Introduction: Tuberculosis (TB) studies have concentrated on clinical outcomes; few studies have examined the impact of TB on patients' quality of life (QOL).
Methods: A systematic review of published medical literature using specific MESH terms: [Tuberculosis] and 1-[Outcome], 2-[Outcome Assessment], 3-[Quality of Life], 4-[Mood Disorder], 5-[Cost and Cost Analysis], 6-[Religion], 7-[Perception], 8-[Social Support], 9-[Optimism], 10-[Stress], 11-[Signs and Symptoms], and 12-[Cost of Illness]. This yielded 1972 articles; 60 articles met inclusion criteria and were reviewed.
Results: TB somatic symptoms have been well studied, but there were no studies of effects on physical functioning or general health perceptions. Patients tend to be worried, frustrated, or disappointed by their diagnosis, but it is unknown how emotional health changes with treatment. Diagnosed patients are less likely to find work, and less able to work and care for their families. TB creates the greatest financial burden on the poor. In developing, countries, patients and their families are ostracized by society, and families sometimes ostracize patients; the extent of TB's social stigma in the developed countries is unknown.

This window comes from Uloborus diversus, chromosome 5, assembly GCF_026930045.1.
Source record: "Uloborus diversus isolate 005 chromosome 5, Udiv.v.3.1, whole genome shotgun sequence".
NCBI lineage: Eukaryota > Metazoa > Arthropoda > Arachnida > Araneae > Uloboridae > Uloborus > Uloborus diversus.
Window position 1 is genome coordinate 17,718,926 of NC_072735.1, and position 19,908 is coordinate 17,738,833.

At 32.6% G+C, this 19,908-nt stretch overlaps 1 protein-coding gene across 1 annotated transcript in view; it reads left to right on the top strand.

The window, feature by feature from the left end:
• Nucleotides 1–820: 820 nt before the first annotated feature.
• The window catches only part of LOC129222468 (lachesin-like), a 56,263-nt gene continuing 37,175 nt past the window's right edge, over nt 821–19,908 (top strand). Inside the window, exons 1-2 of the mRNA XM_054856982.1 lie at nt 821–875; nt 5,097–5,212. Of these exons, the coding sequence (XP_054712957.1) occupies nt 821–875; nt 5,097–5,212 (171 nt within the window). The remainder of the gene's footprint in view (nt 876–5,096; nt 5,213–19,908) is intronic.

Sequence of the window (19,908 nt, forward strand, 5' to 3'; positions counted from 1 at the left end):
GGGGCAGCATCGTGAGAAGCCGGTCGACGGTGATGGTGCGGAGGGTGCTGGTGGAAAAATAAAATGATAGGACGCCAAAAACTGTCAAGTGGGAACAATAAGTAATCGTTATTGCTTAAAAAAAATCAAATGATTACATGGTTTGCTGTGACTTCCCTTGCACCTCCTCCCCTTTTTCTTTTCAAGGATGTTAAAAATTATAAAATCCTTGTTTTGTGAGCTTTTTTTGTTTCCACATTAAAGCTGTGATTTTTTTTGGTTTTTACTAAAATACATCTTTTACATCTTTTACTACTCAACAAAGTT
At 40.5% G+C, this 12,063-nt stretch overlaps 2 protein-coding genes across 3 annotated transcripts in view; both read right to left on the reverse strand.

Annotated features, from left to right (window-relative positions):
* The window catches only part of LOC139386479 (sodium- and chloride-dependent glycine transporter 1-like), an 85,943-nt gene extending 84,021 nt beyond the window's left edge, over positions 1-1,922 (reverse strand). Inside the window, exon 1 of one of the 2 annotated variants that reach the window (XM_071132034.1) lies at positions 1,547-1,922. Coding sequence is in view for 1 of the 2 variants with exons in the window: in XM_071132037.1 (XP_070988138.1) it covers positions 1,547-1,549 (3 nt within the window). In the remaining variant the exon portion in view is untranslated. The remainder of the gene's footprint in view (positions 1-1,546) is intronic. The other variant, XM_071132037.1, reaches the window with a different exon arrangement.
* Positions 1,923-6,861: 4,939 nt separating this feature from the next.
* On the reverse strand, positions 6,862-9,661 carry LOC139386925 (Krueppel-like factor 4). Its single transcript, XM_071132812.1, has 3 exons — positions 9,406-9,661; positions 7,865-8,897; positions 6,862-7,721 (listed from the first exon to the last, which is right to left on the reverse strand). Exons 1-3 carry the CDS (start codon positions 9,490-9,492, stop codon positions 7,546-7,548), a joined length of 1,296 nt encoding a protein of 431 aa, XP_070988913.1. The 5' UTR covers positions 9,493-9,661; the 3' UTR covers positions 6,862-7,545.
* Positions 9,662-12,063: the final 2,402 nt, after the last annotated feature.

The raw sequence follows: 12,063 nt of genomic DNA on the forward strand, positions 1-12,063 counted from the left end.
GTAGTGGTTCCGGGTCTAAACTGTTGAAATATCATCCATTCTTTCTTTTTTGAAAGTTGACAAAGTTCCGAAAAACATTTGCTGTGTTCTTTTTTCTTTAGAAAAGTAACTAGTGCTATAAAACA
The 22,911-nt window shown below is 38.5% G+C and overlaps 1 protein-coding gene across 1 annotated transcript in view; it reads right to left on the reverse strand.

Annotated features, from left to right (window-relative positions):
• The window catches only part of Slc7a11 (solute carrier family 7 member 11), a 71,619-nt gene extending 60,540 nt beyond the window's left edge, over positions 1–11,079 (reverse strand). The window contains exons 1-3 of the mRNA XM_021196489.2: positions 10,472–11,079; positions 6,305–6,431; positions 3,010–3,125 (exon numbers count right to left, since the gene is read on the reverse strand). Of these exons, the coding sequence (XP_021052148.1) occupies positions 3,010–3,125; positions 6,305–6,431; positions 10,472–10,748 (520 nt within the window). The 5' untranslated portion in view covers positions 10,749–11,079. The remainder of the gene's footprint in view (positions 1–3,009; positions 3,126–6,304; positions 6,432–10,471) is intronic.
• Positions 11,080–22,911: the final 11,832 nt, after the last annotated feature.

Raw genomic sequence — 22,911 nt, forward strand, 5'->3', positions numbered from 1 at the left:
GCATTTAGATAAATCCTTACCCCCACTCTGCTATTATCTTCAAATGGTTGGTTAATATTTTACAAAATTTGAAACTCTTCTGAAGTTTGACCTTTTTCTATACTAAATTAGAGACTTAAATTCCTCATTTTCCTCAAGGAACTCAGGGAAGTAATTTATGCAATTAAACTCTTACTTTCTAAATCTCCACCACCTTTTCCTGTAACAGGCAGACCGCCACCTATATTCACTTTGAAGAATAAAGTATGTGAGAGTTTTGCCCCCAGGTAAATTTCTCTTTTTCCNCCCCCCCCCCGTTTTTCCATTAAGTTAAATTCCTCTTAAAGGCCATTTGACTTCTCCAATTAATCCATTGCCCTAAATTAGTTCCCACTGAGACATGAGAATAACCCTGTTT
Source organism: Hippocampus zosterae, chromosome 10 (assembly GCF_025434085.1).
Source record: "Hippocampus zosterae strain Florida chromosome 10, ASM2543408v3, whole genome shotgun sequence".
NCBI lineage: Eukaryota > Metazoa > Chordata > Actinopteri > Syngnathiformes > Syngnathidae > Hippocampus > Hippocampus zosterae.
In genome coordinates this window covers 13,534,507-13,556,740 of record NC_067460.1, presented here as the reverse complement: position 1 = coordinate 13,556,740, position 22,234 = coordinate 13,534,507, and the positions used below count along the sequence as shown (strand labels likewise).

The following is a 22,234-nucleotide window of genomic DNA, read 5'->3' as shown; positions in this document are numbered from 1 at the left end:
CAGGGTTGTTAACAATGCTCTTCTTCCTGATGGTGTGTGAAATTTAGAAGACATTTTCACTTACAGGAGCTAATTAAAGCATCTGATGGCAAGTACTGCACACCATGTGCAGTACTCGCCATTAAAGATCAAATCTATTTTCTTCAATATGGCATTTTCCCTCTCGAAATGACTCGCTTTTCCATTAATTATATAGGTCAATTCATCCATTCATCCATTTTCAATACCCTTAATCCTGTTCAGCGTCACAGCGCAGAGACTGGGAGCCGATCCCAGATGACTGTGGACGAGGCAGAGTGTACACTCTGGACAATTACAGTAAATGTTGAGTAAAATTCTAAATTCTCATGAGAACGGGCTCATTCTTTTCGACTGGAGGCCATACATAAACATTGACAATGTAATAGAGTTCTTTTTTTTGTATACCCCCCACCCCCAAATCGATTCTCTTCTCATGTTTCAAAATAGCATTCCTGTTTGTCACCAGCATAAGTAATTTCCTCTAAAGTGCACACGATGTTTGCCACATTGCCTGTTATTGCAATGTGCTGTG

Conclusion: There has been relatively little research on TB QOL and even less in developed countries. A better understanding may help improve treatment regimens, adherence to treatment, and functioning and well-being of people with TB.